Since We, the People don’t walk the walk of our awesomeness in reality anymore, we like to pretend by quoting various aspirational aphorisms. In this case, I’m referring to the so-called ‘Rule of Law.’ What the ‘Rule of Law’ is supposed to mean is that no person is above the law. There’s not one law for some and one law for others. It’s all the same law and it applies, equally, to everybody across the board. That’s what it’s supposed to mean and we hear it all the time.
Of course, we also all know that the actual rule of law in America is that there are laws but their applicability depends on one’s wealth, connections, and, sadly, skin color. Studies have shown, for example, that if two people with the same criminal history commit the same crime and one is “black” and the other is “white,” the “black” person will commonly receive a far harsher sentence than the “white” guy. The rule of situational application of law, as America really operates, is often confusing and can be contradictory. That can make it difficult to predict the outcome of some cases.
Elizabeth Holmes was the CEO of a tech company that lied about it’s ability to test blood. They claimed they had a bold, new system that could accomplish the same tests with less blood, in less time, and for less money. It was a lie and the whole company was built on it. They ended up getting busted and Holmes was put on trial and found guilty of fraud. Now, Holmes is blonde, young, and pretty. She’s currently pregnant. Those facts might very well come together to render a lighter sentence for her. Holmes is also quite rich, which, in normal circumstances means little to no jail time. Perhaps she pays a fine, does some community service work (aka, makes a donation to some charity) and provides a public statement in which she declares her contrition and promises never, ever to do that again. That should have been quite an advantage for her. I’d bet she went to trial feeling confident, first that she could be acquitted, then, after the guilty verdict, that the sentence wouldn’t hurt the pretty, blonde, young, pregnant, rich “white” woman too badly.
I think Holmes forgot the other part of the rule of situational application of law. Holmes was accused of defrauding investors. Investors tend to be rich. In many cases, investors were richer than Holmes and better connected. Sure, she COULD have received the “white” person discount, but she forgot the Madoff exception. Like Bernie Madoff, Elizabeth Holmes defrauded rich people, the ultimate no-no. Bernie committed the same crime as Elizabeth, investor fraud. Bernie was also “white” and rich but had an additional point in his favor – one Elizabeth could only dream of – a penis. Being a rich, “white,” man, Bernie likely expected a couple of years in prison and a fine. To what was likely his ever-lasting surprise, he was sentenced to 150 years in prison and a $17 BILLION dollar fine. Again, he defrauded rich people. Holmes received her sentence this week. 11 years in prison and a – wait, can this be right? According to CNN, the sentence includes a $400 dollar fine. Four hundred dollars? (Apparently, a restitution amount will be set later.)
Sure, it’s a harsh sentence but it seems to have enjoyed the pretty white girl discount after all, when compared to Bernie Madoff. Still the message is clear: you don’t defraud rich people. THEY defraud YOU and if you defraud them, it upsets the apple cart and they WILL make an example of you. The rule of situational application of law demands it…
Here’s a weird thing. Rafael Warnock’s campaign is suing the State of Georgia over one of Georgia’s many, many campaign restrictions. For some reason (mostly that Georgia Republicans don’t like actual voting) Georgia Republicans instituted a law that says the state cannot have voting on the second Saturday before an election if there is a holiday on the previous Thursday or Friday. The Thursday before the Warnock/Walker run-off is Thanksgiving and the day after is a generic “State Holiday.” (Specifically, it’s the day Georgia celebrated the birth of the traitor Robert E Lee – who was born in January – but they had to drop the “Robert E. Lee’s Birthday” name during one of the recent political correctness purges so now it’s just “State Holiday.”)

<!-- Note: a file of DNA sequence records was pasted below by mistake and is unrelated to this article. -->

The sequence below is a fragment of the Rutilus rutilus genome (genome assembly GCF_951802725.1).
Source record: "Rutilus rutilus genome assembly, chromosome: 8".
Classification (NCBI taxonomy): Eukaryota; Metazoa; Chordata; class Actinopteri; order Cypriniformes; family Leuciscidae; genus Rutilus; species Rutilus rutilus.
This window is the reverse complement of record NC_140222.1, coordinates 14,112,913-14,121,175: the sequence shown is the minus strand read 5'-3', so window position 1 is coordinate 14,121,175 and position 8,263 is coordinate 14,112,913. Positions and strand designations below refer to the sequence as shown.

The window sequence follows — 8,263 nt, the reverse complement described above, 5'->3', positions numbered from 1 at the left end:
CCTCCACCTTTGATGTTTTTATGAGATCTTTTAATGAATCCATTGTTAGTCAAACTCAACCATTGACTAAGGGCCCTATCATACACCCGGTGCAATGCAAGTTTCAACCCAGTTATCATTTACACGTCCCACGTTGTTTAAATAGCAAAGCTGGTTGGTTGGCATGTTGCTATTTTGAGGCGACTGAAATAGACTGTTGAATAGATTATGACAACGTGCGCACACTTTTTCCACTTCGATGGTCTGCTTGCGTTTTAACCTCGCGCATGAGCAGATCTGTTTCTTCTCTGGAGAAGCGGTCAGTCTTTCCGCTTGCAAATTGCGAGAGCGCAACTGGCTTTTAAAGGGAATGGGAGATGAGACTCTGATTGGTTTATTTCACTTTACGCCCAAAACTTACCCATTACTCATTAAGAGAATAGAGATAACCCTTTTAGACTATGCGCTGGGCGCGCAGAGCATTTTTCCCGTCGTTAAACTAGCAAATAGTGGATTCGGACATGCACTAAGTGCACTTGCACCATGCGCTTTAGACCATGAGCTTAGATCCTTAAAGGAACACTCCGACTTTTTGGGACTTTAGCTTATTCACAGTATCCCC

Setting aside the questionable idea of honoring a traitor who took up arms against his own country and shares responsibility for the deaths of hundreds of thousands of Americans in a failed effort to maintain slavery, the two things, that State Holiday and Saturday voting seem to be unrelated. But the Georgia GOP saw an opportunity to maybe restrict some voting and they jumped on it. The Secretary of State, one Brad Raffensperger, (remember when all the Dems loved him because he stood up to the Dumbass who had asked him to “find” 11,000 votes?) initially said the Saturday voting would be allowed, then backtracked. No Saturday voting, after all. (Hey, he said right after the coup attempt he was still ‘Team GOP.’)
The Warnock campaign seems to be picking at a small nit but I actually think they’re right. The law, as written, says it applies to primary and general elections but doesn’t mention run-offs. One might argue that Georgia simply implied run-offs (as I’m sure the State will) but because they specifically mentioned run-offs elsewhere in the same law, the Warnock campaign argues, it wasn’t implied and because it’s not specifically mentioned, the State should allow Saturday voting on November 26. I can’t find the reference now but I had read that the wording of the law was inadvertently changed during an amendment but leaving out “run-offs” accidentally or on purpose doesn’t matter. They left it out. Whoops! Remember, in America, words might occasionally matter in law. The Jim Crow Georgians messed up. I’m guessing they’re going to have to let people vote on the 26th, no matter how badly they wish they wouldn’t. Bummer for them…